Over the past 20 years, the technology landscape has completely transformed. We’ve seen the emergence of the cloud, the digital workspace, and the increasing prevalence of a subscription-based model of software: software-as-a-service (SaaS). The software-as-a-service paradigm isn’t just transforming the tools we use but the operating systems they run on.
Windows 10 marks Microsoft’s commitment to Windows-as-a-service. There’s no turning back now, but many businesses are still struggling to get to grips with Windows 10 and its frequent feature updates. For those that are firmly entrenched in the traditional model, Windows-as-a-service takes some getting used to.
In this blog, we’ll explore the change, what that means for you, and what the right Windows-as-a-service entails.
Windows 10 is, at least for the foreseeable future, the last Windows desktop operating system. There is no Windows 11 on the horizon. Instead of purchasing a new operating system every few years, with Windows 10, businesses now get regular feature updates which happen twice a year at roughly the same time.
“Why is that a good thing?”, you might ask. Let me explain some of the key benefits:
No more massive desktop refresh projects
For the last few decades, when it became time to update their employees’ desktops, most organisations would first purchase a new fleet of desktops. Then, they’d invest a lot of people-hours in creating their customised Windows build, integrating applications, and testing. Finally, months or years later, they’d deploy these desktops. This upgrade cycle is often disruptive and costly, but now with Windows 10, the process is continuous, regular and means much less effort is needed to maintain your devices.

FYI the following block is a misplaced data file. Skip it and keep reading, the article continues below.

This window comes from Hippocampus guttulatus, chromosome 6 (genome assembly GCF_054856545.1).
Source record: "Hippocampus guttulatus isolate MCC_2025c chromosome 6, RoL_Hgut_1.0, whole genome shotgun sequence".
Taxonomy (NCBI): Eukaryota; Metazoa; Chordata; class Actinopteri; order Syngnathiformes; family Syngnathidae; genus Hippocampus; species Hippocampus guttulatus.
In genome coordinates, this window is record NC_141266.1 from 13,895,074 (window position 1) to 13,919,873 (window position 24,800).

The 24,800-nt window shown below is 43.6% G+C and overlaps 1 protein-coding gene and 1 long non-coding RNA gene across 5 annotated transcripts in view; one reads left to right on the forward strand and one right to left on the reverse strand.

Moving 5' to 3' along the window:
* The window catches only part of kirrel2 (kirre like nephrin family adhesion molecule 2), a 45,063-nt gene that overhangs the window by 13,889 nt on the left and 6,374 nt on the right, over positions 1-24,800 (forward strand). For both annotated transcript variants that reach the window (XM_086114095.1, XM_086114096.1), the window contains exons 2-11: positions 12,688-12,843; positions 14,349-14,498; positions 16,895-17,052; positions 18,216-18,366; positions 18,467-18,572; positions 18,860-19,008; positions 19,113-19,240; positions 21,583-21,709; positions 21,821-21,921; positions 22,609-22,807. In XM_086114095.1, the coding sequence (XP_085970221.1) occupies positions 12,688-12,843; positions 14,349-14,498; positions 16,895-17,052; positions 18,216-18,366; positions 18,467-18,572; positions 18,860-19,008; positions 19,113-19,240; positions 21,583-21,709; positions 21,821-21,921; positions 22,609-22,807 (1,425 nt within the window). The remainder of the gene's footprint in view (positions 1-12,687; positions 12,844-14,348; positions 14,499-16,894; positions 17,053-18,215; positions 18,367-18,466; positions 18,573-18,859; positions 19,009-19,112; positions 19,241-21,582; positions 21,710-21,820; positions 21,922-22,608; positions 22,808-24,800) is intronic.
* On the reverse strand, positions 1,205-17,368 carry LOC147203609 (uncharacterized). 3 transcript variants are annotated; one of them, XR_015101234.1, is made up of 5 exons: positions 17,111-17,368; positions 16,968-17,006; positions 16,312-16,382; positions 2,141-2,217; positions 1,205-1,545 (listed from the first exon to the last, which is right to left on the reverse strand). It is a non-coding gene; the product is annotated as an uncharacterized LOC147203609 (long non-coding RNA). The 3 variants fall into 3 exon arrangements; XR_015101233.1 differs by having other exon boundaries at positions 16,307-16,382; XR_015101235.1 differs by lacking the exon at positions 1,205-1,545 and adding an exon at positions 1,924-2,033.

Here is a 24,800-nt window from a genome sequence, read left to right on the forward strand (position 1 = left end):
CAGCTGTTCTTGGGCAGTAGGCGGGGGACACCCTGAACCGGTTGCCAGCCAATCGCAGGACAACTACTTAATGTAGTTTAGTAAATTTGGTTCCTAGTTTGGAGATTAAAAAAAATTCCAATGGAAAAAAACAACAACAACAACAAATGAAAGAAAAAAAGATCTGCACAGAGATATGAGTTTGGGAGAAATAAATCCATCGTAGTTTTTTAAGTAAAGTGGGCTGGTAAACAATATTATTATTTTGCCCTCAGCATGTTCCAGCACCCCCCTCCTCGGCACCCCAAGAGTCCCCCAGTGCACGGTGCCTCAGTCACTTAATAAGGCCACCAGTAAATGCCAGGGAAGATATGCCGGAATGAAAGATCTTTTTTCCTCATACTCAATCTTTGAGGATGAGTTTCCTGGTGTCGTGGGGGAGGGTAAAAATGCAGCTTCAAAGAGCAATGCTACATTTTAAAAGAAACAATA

A vastly improved employee experience
It’s often been the case that people have a far better desktop experience on their home computers than they do at work. End-user experience isn’t always very high on a business’s list of priorities and – given the hassle and expense of upgrades – many users are left languishing with clunky, outdated operating systems that were way past their sell-by dates. Think how long many held on to Windows XP before they finally levelled up. With Windows 10, employees can expect the latest, best user experiences and functionality.
With more frequent updates also comes a change to support timeframes, with the necessity of upgrading to avoid falling out of support. Organisations now have a minimum of 18 months’ support for a Windows 10 feature update release, or 30 months for Windows 10 Enterprise’s September release. Although the Windows 10 Long-Term Servicing Channel (LTSC) version has five years of mainstream support, it’s not recommended for general end-users.
Once you’ve gotten the hang of it, the Windows 10 upgrade schedule will soon fall into a familiar pattern of planning, testing, and rollout. As they say, practice makes perfect. And anything that brings added routine and order to your processes is always a good thing.
The traditional concerns
However, some IT professionals are still sceptical of Windows 10 because they’re concerned that the frequent upgrades could be disruptive, laborious, and unpredictable.
Thankfully, Microsoft has made a series of valuable resources available to help businesses struggling with Windows 10. You can look at them as the three pillars of successful Windows 10 adoption.